The Pincian Hill’s beautiful sights, huge parks and famous rooftop terrace make it one of the most peaceful and interesting places to visit in Rome. These features over time have been repeated in many Italian cities, taking example from one of the most beautiful neighborhoods in Rome.
The Pincian Hill, known as the “Hill of the Gardens”, has been made famous for its villas, gardens and a terrace overlooking Piazza del Popolo, offering spectacular sunset views. In ancient Rome this hill housed the families of Roman nobility, and with a stellar view from the top, it is easy to understand why.
Read on to find out all about the Pincian Terrace, one of the most romantic places in the city, and how you can explore it on one of our Rome guided tours.
Although the Pincian Hill is not considered one of Rome’s Seven Hills, it was still a well-known destination outside the original ancient city of Rome. Because the hill was outside of the bustling Roman Forum and the rest of the city center, a few important Roman families created their own private villas on the Pincian Hill during the late Roman Republic.
The two best known villas on the Pincian Hill that can still be viewed today are the Gardens of Sallust and the Gardens of Lucullus.
The land that would eventually become the Gardens of Sallust was originally owned by one of the most famous figures in ancient Rome, Julius Caesar. But after his death, the land passed to the Roman historian Sallust, who developed this area into an extravagant series of gardens that would later become occupied by the emperors of Rome, starting with Tiberius in 20 AD.
You can still see parts of the Gardens of Sallust at Piazza Sallustio, not far from the foot of the Pincian Hill. One of its villas, which stands several meters below the modern ground level, has been converted into an event and exhibition space known simply as the Horti Sallustiani.
The Gardens of Lucullus were created around 60 BC, and were another example of luxurious gardens in ancient Rome. The Roman general and politician, Lucullus, chose this spot to be his grand villa, and was considered revolutionary in terms of landscape gardening.
Today, 17 acres of these ancient gardens live on as a part of Villa Borghese. Below, you can see a reconstruction of how they would have looked at the time.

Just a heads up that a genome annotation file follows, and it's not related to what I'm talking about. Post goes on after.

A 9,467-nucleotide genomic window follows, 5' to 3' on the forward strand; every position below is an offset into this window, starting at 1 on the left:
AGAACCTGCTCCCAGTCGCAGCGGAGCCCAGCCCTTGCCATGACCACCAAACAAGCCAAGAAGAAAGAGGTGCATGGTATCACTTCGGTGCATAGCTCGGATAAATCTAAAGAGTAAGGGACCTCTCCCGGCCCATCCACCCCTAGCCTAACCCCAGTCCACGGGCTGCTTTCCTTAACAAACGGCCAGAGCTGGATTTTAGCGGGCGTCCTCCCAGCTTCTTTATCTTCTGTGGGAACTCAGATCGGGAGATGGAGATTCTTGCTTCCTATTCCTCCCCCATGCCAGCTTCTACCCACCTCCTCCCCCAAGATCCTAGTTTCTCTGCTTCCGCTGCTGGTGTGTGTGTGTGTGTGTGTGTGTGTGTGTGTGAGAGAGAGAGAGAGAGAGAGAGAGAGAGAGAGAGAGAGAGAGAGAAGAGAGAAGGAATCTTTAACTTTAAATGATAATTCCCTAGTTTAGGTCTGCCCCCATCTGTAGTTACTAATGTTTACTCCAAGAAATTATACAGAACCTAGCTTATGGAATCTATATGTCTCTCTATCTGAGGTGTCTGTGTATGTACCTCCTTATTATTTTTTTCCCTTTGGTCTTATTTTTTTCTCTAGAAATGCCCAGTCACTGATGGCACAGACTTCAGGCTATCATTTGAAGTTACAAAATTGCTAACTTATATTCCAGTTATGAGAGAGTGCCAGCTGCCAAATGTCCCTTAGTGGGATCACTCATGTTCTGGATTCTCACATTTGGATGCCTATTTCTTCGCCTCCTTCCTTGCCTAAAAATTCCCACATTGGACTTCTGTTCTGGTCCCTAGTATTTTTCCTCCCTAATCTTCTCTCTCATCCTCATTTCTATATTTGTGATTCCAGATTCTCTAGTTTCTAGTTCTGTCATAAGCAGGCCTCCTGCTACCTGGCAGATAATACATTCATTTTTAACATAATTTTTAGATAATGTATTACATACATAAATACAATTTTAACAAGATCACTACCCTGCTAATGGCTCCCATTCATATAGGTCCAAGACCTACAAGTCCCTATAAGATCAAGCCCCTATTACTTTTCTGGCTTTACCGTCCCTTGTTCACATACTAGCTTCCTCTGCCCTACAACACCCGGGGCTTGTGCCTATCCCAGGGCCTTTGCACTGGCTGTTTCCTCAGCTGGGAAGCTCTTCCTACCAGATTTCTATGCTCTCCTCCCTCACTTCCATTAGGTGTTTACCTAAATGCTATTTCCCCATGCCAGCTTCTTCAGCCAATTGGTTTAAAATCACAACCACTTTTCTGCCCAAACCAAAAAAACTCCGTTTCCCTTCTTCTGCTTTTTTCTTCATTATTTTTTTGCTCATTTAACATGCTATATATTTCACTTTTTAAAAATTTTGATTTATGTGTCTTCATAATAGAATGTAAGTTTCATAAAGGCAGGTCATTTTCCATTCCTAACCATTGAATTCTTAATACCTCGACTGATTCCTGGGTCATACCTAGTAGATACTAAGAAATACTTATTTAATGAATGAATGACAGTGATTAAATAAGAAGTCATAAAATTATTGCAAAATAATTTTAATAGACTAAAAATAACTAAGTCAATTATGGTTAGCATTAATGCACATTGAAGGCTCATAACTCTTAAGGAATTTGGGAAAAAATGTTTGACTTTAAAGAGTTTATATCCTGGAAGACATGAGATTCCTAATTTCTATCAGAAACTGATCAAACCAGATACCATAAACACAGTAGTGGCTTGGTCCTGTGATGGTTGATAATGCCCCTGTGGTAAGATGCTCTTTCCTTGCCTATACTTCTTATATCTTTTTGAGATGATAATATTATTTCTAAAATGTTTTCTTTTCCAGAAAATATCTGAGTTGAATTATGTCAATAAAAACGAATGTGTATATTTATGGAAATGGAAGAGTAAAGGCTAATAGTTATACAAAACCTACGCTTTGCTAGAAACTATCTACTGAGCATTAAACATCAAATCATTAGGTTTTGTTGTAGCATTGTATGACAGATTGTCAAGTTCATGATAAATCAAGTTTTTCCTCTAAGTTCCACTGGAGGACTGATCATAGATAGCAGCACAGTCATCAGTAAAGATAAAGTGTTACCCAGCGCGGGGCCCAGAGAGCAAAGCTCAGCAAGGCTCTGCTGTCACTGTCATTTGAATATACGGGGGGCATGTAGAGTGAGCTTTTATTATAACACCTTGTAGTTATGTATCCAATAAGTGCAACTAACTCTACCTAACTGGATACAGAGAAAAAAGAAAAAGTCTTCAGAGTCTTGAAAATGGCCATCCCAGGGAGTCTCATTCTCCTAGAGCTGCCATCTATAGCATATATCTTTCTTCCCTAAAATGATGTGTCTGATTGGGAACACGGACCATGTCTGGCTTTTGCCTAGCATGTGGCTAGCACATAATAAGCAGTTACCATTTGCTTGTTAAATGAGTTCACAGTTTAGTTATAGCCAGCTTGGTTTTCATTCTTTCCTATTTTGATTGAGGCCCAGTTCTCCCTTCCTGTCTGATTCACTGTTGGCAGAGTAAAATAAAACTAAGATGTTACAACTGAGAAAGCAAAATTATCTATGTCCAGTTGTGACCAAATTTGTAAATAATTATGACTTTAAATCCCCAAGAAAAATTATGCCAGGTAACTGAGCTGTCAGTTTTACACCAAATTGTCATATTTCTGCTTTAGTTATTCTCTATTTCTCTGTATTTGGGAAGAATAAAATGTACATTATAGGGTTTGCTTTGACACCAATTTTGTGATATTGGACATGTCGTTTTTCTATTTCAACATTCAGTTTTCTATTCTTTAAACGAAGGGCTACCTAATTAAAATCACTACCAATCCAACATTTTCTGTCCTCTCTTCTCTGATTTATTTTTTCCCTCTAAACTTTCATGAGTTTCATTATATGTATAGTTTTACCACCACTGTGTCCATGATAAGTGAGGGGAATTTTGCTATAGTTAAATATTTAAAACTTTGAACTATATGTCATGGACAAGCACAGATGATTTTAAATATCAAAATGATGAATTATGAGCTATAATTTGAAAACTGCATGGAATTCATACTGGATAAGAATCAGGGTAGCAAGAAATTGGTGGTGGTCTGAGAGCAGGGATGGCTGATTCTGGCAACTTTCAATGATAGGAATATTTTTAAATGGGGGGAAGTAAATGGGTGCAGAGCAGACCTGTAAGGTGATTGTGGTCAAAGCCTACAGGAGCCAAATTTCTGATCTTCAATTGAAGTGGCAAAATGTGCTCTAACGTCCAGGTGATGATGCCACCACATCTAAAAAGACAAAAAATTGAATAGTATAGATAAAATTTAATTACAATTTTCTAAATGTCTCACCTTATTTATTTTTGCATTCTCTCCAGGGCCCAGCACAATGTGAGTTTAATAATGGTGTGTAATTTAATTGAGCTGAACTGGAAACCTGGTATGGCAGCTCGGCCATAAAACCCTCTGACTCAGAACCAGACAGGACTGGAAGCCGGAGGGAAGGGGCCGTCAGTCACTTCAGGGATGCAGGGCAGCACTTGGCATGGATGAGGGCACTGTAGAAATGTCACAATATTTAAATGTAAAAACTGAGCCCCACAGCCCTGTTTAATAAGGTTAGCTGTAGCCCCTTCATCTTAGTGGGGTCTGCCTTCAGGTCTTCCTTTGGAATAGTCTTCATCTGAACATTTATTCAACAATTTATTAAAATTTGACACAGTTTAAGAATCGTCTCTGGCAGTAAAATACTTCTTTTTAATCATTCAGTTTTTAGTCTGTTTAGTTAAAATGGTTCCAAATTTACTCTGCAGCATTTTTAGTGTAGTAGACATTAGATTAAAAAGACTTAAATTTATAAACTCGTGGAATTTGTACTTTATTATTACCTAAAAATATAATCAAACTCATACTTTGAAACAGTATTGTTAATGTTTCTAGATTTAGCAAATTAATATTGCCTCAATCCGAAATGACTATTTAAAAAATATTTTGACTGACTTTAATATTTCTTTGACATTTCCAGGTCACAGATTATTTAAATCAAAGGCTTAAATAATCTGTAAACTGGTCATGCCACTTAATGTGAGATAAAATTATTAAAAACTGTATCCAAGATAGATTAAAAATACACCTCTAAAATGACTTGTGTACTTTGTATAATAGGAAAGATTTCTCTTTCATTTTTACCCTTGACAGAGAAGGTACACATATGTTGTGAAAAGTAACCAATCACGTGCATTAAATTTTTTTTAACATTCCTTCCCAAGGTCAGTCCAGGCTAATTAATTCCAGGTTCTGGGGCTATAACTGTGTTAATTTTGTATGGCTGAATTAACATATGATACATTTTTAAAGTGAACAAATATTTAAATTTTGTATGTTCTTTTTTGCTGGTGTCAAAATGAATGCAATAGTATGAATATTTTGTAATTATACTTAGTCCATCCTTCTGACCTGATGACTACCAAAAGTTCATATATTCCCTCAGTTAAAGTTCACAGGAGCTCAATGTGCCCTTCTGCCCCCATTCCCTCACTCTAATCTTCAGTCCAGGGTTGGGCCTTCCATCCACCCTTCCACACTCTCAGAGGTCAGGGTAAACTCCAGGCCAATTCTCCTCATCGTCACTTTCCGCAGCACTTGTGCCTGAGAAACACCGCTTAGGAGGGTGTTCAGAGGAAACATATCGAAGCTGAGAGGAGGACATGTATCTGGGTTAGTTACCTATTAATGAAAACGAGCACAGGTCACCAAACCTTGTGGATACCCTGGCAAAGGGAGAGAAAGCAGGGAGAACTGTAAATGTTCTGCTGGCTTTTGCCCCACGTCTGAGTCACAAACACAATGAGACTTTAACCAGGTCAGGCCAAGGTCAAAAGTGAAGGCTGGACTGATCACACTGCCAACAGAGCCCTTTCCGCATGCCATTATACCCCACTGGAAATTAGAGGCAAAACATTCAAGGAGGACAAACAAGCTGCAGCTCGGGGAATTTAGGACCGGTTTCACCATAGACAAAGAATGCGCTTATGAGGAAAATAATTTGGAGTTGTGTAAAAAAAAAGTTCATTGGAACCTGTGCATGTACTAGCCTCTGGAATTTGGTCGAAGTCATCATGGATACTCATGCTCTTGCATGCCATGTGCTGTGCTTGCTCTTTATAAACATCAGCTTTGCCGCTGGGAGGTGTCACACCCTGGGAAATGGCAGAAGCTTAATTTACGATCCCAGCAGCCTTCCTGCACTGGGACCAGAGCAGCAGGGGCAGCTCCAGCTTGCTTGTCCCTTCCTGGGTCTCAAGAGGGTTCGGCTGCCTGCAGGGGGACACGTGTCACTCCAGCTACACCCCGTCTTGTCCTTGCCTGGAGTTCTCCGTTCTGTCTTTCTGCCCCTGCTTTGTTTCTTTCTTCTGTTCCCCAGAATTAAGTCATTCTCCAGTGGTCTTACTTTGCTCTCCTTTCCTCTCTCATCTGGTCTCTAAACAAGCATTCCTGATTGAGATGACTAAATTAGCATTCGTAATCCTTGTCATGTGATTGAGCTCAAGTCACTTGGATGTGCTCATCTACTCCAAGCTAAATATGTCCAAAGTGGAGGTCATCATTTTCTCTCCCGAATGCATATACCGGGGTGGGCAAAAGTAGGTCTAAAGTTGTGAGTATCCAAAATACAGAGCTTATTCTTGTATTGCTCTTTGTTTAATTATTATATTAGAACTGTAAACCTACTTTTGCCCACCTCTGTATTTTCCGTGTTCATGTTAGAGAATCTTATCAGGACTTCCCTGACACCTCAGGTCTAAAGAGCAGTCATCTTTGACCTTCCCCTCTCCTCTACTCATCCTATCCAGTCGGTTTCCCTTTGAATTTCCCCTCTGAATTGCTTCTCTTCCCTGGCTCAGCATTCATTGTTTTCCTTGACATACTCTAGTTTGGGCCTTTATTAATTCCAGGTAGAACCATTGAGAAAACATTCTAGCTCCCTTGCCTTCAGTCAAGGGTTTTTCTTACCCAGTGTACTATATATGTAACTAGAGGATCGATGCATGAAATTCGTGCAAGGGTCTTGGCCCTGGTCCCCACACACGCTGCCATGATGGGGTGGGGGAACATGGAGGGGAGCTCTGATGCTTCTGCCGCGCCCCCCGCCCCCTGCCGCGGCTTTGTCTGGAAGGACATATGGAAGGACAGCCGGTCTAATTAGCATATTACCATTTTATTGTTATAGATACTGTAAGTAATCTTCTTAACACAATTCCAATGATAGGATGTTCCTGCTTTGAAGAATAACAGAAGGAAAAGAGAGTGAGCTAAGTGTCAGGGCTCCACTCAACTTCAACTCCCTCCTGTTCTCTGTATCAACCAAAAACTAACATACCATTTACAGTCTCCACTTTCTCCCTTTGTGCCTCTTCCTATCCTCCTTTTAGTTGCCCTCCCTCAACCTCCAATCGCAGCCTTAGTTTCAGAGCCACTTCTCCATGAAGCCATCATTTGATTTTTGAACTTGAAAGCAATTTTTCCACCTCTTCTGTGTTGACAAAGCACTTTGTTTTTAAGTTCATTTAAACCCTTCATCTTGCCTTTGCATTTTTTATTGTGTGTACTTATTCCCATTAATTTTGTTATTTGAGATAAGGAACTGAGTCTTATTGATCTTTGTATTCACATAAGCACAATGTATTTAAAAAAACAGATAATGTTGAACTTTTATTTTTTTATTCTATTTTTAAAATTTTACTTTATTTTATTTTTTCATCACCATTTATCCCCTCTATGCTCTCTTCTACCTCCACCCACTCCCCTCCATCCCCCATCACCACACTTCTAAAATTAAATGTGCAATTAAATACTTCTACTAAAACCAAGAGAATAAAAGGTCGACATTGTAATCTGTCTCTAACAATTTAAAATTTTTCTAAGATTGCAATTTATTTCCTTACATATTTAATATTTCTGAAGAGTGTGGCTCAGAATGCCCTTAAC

During the Medieval Period the once grand and nicely-kept gardens were left abandoned and soon fell into disrepair.
There were some efforts to change areas of the Pincian Hill over time. For example, the construction of the church Trinità dei Monti moved the toppled 'Sallustiano Obelisk' from the Gardens of Sallust to its current position on top of the Spanish Steps, in the fifteenth century.
It was not until the early nineteenth century that Giuseppe Valadier laid out a plan to restructure the gardens into the beautiful views that can be seen today. The new gardens would be heavily influenced by French gardens, as the French Academy at Rome had just been moved to Villa Medici.
Gravelled streets were created to connect many of the already existing sites, and the Pincian Obelisk (replacing the one that the Gardens of Sallust lost) was moved to the hill in 1822. The Piazza Napoleone was also constructed, with a grand view of Piazza del Popolo.
At the foot of the Pincian Hill was the tomb of Domitii in which the ashes of emperor Nero were buried (Nero was a member of the Domitii family rather than the Julii family to which Julius Caesar and Augustus belonged).
Subsequent excavations have unearthed the remains of many large buildings with porches with pillars as well. Today the original location of this tomb is the site for the Basilica of Santa Maria del Popolo.
Monday-Sunday- Always open (though watching the sunset from the terrace is highly recommended!)
Connected to the beautiful gardens of Villa Borghese and sitting at the top of the Pincian Hill, the Pincian Terrace is sure to offer one of the best panoramic views in Rome. Overlooking the lively Piazza del Popolo, the terrace offers a great view of the square and the rest of Rome’s unique skyline.
To get to this popular terrace, visitors can either climb the stairs at the end of Via del Corso (in Piazza del Popolo).
Another way to the Pincian Terrace is to take a stroll through Villa Borghese and follow the signs for the “Pincio Terrace”.
The original Latin name for this hill, Collis Hortorum (“Hill of Gardens”), was very fitting, but not one that would stay past the fourth century AD.
The Pincii family, that moved into a mansion there in the fourth century AD and were one of the most influential families of the period, renamed the hill after their own family name.
Below is a reconstruction, masterfully produced by Maquettes Historiques, which shows how the Pincii family's palace may have looked in the fourth century AD.